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* Q4 net profit boosted by 470 million franc tax benefit
* Slimmed-down investment bank avoids bond trading pitfalls
* Warns about impact of emerging market rout
* Expects more litigation and regulatory risks in 2014
* UBS others named in civil suits related to FX probe
By Katharina Bart
ZURICH, Feb 4 (Reuters) - UBS raised its dividend and increased bonuses for bankers by nearly a third on Tuesday after the Swiss bank returned to a fourth quarter profit, reaping the benefits of a revamp of its investment banking business.
The turnaround follows a transformational year in which UBS successfully hived off loans, abandoned risky bond trading activities and centred the group around its traditional private banking roots. Its shares rose six percent.
The results represent a vindication of sorts for UBS's decision to shrink its investment bank and largely withdraw from riskier activities such as bond trading, where a slowdown has stung rivals such as Goldman Sachs, Citigroup and Deutsche Bank.
UBS, Switzerland's biggest bank, reported fourth quarter net profit of 917 million Swiss francs ($1.02 billion) after it booked a 470 million franc gain from deferring taxes.
The result was nearly three times the 354 million francs average estimate of 16 analysts polled by Reuters and a turnaround from last year's 1.89 billion francs loss when it was fined for trying to rig global interest rates.
UBS increased its bonus pool by 28 percent to 3.2 billion francs from 2012, when awards were cut after it had to pay out $1.5 billion to settle the interest rate allegations.
Chief Executive Sergio Ermotti said compensation at the bank was now "normalised." But the increases drew criticism in Switzerland, where taxpayers are still sore at having to bail UBS out during the financial crisis.
The bank kept a conservative outlook, in particular for its private bank, and said an emerging market rout may unnerve its wealthy clients, which could in turn hit fund inflows, revenue and interest margins.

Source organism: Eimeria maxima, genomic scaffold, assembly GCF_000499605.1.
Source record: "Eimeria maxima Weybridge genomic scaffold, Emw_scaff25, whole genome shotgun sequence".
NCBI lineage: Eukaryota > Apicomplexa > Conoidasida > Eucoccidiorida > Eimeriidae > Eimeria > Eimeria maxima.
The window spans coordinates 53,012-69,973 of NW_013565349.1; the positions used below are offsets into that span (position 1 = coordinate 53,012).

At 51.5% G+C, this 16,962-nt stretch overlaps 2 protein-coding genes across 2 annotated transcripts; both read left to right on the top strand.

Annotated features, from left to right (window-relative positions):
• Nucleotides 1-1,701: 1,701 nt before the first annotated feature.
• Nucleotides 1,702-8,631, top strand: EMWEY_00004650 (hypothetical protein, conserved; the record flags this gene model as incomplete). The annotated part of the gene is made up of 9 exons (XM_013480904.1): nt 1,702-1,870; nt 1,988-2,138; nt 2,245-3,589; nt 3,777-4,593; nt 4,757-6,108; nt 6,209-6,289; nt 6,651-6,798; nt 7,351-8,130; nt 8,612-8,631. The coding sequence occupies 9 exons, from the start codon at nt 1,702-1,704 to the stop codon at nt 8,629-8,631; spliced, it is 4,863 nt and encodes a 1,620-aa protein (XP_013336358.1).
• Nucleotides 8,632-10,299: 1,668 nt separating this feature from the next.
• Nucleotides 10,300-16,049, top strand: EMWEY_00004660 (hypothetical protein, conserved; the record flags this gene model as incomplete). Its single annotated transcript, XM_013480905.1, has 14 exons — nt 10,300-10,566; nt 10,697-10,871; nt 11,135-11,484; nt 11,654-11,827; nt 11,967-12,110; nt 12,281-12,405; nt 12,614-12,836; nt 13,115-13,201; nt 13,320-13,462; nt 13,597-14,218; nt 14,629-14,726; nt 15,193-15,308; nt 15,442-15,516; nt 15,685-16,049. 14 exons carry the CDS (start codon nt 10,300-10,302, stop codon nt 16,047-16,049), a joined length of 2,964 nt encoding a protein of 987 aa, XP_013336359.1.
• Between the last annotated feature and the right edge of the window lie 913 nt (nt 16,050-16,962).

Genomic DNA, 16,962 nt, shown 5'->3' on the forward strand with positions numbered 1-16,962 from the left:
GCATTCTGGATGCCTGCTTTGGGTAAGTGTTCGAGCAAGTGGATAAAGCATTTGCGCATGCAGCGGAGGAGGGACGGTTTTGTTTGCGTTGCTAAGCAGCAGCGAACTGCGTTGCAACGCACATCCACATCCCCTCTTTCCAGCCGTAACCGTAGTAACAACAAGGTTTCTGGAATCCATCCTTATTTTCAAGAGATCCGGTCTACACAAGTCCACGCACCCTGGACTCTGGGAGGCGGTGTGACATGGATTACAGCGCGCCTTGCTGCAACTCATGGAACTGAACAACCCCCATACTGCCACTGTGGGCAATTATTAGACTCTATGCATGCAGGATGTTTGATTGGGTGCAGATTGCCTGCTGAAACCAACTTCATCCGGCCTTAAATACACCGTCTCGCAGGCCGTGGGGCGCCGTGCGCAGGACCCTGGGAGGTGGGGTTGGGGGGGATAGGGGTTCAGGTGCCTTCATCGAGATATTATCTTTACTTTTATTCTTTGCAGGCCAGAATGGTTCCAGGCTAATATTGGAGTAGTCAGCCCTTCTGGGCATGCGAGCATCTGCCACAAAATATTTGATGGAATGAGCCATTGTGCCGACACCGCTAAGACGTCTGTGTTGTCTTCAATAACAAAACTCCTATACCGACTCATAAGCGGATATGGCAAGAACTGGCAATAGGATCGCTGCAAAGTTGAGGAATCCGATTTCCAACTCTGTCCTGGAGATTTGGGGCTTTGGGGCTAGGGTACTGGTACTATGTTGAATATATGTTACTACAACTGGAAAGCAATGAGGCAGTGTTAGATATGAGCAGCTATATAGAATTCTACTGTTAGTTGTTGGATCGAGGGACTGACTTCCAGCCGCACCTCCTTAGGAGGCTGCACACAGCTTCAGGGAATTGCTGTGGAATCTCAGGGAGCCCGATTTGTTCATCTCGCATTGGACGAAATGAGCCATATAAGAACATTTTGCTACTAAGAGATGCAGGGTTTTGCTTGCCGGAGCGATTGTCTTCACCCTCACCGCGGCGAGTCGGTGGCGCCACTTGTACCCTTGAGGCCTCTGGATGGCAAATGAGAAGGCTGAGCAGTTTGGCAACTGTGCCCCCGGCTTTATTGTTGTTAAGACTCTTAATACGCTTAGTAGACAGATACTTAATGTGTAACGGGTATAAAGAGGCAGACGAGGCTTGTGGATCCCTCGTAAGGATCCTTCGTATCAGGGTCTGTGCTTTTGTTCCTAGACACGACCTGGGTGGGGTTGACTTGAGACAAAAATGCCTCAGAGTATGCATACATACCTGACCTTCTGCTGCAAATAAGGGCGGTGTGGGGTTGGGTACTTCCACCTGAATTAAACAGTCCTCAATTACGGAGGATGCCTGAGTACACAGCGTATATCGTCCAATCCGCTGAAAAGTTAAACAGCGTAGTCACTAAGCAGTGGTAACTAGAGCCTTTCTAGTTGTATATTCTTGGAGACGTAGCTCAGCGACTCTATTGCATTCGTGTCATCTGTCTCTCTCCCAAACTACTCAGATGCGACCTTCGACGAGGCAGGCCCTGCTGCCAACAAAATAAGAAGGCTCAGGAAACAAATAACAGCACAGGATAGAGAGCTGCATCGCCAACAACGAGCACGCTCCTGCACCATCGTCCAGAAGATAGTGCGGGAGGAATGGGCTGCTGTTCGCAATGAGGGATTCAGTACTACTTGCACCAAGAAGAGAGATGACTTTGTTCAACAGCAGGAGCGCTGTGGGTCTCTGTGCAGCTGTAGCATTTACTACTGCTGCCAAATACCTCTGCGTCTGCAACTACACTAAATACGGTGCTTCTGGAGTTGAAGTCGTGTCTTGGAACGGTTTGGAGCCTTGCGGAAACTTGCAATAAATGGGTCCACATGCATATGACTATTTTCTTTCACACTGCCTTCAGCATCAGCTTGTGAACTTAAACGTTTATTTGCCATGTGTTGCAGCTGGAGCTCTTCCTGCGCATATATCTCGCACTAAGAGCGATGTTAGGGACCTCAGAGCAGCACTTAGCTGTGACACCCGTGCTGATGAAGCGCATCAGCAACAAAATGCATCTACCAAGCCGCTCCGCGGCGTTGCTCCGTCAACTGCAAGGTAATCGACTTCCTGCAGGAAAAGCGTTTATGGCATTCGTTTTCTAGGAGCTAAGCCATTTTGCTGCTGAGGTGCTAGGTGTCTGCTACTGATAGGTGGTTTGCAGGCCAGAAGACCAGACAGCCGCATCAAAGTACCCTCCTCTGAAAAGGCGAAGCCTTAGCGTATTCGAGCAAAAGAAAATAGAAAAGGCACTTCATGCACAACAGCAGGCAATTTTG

Analysts said the muted private bank outlook would likely cap future gains in UBS's stock, which is up around 45 percent over the past year, compared to a 12 percent gain in the European banking sector.
"Hats off to them for both the speed and scale of the restructuring but it feels as if much of that good news is captured in current valuations," Alex Potter, analyst at Geneva-based private bank Mirabaud, said. "There is not an awful lot of revenue growth evident in the business."
UBS's investment bank made a 297 million franc pre-tax profit in the quarter, up 18 percent from the quarter before, as strong stock markets bolstered equity trading and advisory fees.
The private bank's profits rose 18 percent, but spending crept higher, in part due to bigger bonuses. It attracted 5.8 billion francs in new client funds, much of this from Asia.
Unlike smaller rival Julius Baer, whose profit margins fell in the fourth quarter, UBS held its margin at 85 basis points but said growing this to a targeted range of 95 to 105 basis points would require a sustainable recovery in markets, interest rates and client confidence.
In a boost for UBS's capital position, Switzerland's regulator agreed to cut the extra reserves the bank needs for litigation, compliance and other operational risks to 22.5 billion francs from 28 billion francs three months ago.
This brought UBS's common equity Tier 1 ratio - a gauge of financial strength - to 12.8 percent just shy of the 13 percent level at which it has pledged to pay out more than 50 percent of profits.
The bank said the 2013 earnings would allow it to pay shareholders 0.25 Swiss francs a share for the year, two-thirds more than in 2012. The 2013 dividend represents a 30 percent payout ratio.
UBS said it expected elevated charges for litigation, regulatory and similar matters in 2014. UBS has a 1.7 billion franc war-chest to deal with legal tangles.
It is one of a number of banks cooperating with a global investigation in to possible manipulation in the $5.3 trillion-a-day foreign exchange market. It said several class action lawsuits relating to the probe had been filed against it and other banks.
Regulatory authorities are looking at whether traders at some of the world's biggest banks colluded to manipulate benchmark foreign-exchange rates used to set the value of trillions of dollars of investments.